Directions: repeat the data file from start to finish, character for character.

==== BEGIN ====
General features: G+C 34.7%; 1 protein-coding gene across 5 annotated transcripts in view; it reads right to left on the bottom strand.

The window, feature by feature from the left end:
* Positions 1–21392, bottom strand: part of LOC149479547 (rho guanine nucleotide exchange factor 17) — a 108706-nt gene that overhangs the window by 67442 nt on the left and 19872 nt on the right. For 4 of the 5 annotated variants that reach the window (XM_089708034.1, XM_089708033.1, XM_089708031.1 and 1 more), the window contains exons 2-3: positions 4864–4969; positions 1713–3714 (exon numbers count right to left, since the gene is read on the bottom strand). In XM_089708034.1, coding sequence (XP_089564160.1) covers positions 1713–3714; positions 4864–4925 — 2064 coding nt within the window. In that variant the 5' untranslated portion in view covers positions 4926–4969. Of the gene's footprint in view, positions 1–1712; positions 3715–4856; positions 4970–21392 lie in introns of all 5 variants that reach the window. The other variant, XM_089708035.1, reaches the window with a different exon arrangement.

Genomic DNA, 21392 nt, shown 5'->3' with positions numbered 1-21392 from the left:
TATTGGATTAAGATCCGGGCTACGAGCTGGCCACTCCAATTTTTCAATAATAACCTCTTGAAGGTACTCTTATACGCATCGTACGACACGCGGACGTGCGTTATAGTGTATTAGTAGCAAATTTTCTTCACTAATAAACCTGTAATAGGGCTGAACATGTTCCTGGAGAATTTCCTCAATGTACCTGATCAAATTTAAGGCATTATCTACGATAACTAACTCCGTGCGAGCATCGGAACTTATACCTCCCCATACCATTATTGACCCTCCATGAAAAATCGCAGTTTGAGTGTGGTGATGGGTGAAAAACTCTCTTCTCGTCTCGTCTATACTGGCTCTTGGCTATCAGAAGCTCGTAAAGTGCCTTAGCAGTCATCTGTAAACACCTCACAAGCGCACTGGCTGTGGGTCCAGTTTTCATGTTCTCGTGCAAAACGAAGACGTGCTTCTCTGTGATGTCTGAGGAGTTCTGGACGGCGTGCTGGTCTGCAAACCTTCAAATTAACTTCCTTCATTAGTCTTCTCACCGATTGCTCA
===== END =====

General features: G+C 34.7%; 1 protein-coding gene across 5 annotated transcripts in view; it reads right to left on the bottom strand.

The window, feature by feature from the left end:
* Positions 1–21392, bottom strand: part of LOC149479547 (rho guanine nucleotide exchange factor 17) — a 108706-nt gene that overhangs the window by 67442 nt on the left and 19872 nt on the right. For 4 of the 5 annotated variants that reach the window (XM_089708034.1, XM_089708033.1, XM_089708031.1 and 1 more), the window contains exons 2-3: positions 4864–4969; positions 1713–3714 (exon numbers count right to left, since the gene is read on the bottom strand). In XM_089708034.1, coding sequence (XP_089564160.1) covers positions 1713–3714; positions 4864–4925 — 2064 coding nt within the window. In that variant the 5' untranslated portion in view covers positions 4926–4969. Of the gene's footprint in view, positions 1–1712; positions 3715–4856; positions 4970–21392 lie in introns of all 5 variants that reach the window. The other variant, XM_089708035.1, reaches the window with a different exon arrangement.

Genomic DNA, 21392 nt, shown 5'->3' with positions numbered 1-21392 from the left:
TATTGGATTAAGATCCGGGCTACGAGCTGGCCACTCCAATTTTTCAATAATAACCTCTTGAAGGTACTCTTATACGCATCGTACGACACGCGGACGTGCGTTATAGTGTATTAGTAGCAAATTTTCTTCACTAATAAACCTGTAATAGGGCTGAACATGTTCCTGGAGAATTTCCTCAATGTACCTGATCAAATTTAAGGCATTATCTACGATAACTAACTCCGTGCGAGCATCGGAACTTATACCTCCCCATACCATTATTGACCCTCCATGAAAAATCGCAGTTTGAGTGTGGTGATGGGTGAAAAACTCTCTTCTCGTCTCGTCTATACTGGCTCTTGGCTATCAGAAGCTCGTAAAGTGCCTTAGCAGTCATCTGTAAACACCTCACAAGCGCACTGGCTGTGGGTCCAGTTTTCATGTTCTCGTGCAAAACGAAGACGTGCTTCTCTGTGATGTCTGAGGAGTTCTGGACGGCGTGCTGGTCTGCAAACCTTCAAATTAACTTCCTTCATTAGTCTTCTCACCGATTGCTCA